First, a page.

Highlands

The Highlands is a historical region of Scotland. Culturally, the Highlands and the Lowlands diverged from the Late Middle Ages into the modern period, when Lowland Scots language replaced Scottish Gaelic throughout most of the Lowlands. The term is also used for the area north and west of the Highland Boundary Fault, although the exact boundaries are not clearly defined, particularly to the east. The Great Glen divides the Grampian Mountains to the southeast from the Northwest Highlands. The Scottish Gaelic name of A’ GhĂ idhealtachd literally means “the place of the Gaels” and traditionally, from a Gaelic-speaking point of view, includes both the Western Isles and the Highlands.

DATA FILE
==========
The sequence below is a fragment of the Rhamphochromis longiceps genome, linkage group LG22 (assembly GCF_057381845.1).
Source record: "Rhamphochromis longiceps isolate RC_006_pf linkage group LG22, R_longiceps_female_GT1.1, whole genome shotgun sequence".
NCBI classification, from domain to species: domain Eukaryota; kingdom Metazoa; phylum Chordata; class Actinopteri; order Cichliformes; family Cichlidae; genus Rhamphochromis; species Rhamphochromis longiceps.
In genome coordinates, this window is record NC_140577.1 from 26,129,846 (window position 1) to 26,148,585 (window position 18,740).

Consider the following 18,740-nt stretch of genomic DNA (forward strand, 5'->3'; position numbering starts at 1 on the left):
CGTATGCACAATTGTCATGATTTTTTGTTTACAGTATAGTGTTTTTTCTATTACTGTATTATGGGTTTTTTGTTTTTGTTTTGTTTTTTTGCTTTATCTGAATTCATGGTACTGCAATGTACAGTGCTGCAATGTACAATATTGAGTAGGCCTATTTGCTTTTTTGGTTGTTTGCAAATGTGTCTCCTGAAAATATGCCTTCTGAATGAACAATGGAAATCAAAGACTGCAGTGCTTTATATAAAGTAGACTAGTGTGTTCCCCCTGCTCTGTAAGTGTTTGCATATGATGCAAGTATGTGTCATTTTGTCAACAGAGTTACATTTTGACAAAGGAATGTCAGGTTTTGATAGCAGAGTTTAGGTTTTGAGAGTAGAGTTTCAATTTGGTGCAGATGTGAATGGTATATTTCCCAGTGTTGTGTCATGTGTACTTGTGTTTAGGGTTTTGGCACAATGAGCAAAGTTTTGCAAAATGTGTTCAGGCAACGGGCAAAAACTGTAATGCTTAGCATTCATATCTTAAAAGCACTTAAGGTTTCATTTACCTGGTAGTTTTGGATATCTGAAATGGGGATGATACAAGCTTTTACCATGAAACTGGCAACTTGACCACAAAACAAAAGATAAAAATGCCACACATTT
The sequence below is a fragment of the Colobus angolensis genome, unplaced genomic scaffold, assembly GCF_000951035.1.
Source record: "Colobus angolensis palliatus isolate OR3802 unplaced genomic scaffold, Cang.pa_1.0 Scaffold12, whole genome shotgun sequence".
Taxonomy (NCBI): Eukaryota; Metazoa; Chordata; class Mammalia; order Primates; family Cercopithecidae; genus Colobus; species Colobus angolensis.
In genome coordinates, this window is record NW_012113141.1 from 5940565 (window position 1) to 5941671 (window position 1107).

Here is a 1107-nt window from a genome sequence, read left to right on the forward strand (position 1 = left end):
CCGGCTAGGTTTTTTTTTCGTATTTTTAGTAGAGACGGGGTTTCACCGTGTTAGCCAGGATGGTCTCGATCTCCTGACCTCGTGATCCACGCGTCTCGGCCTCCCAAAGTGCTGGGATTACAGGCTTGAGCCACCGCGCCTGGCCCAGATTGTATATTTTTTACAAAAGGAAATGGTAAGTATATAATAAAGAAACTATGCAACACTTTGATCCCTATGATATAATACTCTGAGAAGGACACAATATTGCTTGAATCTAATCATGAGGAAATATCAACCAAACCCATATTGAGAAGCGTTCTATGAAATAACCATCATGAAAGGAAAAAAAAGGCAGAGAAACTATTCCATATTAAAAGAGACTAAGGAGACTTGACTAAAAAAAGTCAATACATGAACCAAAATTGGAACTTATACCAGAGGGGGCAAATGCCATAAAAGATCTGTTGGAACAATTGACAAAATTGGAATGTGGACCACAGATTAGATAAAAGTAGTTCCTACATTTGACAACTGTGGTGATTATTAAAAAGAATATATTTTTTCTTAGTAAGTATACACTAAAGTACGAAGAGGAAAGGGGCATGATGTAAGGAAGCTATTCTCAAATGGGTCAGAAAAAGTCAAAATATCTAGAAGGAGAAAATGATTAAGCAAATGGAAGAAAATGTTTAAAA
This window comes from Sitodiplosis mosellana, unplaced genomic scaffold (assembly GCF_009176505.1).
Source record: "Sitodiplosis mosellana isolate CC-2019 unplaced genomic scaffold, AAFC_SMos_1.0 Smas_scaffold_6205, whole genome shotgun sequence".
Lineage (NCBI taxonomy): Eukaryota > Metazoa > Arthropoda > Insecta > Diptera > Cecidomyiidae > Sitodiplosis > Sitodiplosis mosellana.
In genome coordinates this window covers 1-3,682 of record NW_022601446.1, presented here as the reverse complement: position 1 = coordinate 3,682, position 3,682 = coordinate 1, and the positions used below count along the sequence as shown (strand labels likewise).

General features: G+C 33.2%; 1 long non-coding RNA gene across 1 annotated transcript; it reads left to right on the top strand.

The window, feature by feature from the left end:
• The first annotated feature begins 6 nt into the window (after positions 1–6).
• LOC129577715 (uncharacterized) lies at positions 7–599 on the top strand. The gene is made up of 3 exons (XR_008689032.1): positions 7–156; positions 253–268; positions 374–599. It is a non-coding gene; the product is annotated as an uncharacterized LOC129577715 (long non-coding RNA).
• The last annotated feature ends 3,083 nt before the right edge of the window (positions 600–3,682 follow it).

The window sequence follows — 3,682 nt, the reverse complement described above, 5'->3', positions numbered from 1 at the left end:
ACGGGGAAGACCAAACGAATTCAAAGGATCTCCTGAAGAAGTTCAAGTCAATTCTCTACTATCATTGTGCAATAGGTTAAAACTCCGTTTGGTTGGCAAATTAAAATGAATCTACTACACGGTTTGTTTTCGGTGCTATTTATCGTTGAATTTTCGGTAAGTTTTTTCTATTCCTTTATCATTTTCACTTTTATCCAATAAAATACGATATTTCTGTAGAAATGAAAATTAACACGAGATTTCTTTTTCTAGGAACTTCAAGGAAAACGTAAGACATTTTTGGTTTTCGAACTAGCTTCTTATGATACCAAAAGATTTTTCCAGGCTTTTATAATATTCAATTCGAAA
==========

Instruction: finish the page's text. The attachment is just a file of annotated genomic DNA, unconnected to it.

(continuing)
The area is very sparsely populated, with many mountain ranges dominating the region, and includes the highest mountain in the British Isles, Ben Nevis. It is renowned for it’s natural beauty and is a popular subject in art.

The Highland Council is the administrative body for much of the Highlands, with its administrative centre at Inverness. However, the Highlands also includes parts of the council areas of Aberdeenshire, Angus, Argyll and Bute, Moray, North Ayrshire, Perth and Kinross, Stirling and West Dunbartonshire. It is the only area in the British Isles to have the taiga biome as it features concentrated populations of Scots pine forest and is the most mountainous part of the United Kingdom.

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